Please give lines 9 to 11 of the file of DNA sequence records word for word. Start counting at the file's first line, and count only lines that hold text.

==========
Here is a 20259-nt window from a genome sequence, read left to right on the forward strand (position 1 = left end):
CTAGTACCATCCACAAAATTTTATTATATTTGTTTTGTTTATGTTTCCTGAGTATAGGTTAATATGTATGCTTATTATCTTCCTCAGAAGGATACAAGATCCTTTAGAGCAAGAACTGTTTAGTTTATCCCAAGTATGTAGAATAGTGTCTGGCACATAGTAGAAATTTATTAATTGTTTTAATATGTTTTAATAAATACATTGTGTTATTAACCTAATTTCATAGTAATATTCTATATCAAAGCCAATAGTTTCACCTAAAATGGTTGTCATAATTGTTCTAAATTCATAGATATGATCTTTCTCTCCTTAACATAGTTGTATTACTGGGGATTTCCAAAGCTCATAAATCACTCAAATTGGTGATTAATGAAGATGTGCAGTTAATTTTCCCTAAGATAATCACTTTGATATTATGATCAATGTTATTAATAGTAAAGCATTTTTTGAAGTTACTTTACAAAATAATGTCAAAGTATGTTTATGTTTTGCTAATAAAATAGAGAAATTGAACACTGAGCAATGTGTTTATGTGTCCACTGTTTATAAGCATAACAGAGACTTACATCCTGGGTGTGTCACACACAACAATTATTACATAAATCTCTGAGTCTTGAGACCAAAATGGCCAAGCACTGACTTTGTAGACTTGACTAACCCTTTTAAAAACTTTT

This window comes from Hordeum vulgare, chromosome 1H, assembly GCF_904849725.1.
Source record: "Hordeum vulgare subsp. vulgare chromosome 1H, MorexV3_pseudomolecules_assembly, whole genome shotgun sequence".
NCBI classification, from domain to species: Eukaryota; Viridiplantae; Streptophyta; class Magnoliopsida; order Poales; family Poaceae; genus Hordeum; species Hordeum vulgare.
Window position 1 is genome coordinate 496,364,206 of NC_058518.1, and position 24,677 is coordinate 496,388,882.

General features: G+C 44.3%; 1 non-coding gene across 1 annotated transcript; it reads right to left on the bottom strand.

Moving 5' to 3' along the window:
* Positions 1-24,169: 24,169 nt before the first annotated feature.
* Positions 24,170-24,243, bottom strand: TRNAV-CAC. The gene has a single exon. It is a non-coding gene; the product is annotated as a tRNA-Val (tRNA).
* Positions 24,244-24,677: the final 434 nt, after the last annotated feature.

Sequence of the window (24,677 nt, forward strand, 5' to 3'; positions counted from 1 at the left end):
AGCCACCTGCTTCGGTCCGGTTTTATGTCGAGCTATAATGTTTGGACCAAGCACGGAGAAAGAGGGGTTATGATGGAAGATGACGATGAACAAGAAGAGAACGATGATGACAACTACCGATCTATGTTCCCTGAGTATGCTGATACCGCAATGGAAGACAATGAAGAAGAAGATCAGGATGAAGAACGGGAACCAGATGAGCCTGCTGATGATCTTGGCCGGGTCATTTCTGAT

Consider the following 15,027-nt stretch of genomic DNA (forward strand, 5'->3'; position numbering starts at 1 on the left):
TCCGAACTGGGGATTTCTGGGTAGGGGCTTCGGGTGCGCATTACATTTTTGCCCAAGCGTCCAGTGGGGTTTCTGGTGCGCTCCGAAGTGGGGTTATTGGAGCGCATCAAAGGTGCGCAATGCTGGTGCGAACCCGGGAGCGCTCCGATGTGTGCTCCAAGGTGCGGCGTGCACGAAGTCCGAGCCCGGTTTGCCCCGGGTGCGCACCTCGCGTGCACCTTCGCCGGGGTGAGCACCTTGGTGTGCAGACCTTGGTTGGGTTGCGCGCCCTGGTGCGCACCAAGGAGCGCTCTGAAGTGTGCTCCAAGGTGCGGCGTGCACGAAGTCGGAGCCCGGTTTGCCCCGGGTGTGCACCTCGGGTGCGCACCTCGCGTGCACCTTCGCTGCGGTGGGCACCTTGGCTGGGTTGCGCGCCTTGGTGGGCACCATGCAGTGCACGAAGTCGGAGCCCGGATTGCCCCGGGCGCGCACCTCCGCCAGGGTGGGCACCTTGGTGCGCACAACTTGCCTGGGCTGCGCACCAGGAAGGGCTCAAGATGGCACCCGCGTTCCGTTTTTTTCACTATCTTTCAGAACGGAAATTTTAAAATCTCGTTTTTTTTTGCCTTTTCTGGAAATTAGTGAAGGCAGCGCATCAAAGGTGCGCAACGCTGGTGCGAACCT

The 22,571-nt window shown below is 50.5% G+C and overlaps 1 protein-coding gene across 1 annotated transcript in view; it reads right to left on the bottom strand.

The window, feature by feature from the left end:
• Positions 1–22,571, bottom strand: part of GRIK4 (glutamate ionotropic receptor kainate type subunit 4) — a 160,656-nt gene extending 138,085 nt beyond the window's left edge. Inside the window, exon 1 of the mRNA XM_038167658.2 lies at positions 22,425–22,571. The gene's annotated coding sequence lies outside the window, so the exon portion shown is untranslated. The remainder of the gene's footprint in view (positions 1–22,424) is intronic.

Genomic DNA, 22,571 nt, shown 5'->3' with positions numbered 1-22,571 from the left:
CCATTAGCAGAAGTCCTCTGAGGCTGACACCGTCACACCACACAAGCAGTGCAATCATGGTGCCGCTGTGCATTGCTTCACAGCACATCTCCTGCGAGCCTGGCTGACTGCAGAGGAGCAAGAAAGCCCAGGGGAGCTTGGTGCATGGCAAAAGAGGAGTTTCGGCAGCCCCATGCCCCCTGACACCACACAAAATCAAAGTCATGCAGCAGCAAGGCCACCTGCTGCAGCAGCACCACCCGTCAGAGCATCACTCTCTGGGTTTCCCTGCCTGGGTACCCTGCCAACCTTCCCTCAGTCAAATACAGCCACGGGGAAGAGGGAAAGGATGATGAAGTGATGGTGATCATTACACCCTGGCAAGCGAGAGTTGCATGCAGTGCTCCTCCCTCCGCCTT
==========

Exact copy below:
* Positions 1-24,169: 24,169 nt before the first annotated feature.
* Positions 24,170-24,243, bottom strand: TRNAV-CAC. The gene has a single exon. It is a non-coding gene; the product is annotated as a tRNA-Val (tRNA).
* Positions 24,244-24,677: the final 434 nt, after the last annotated feature.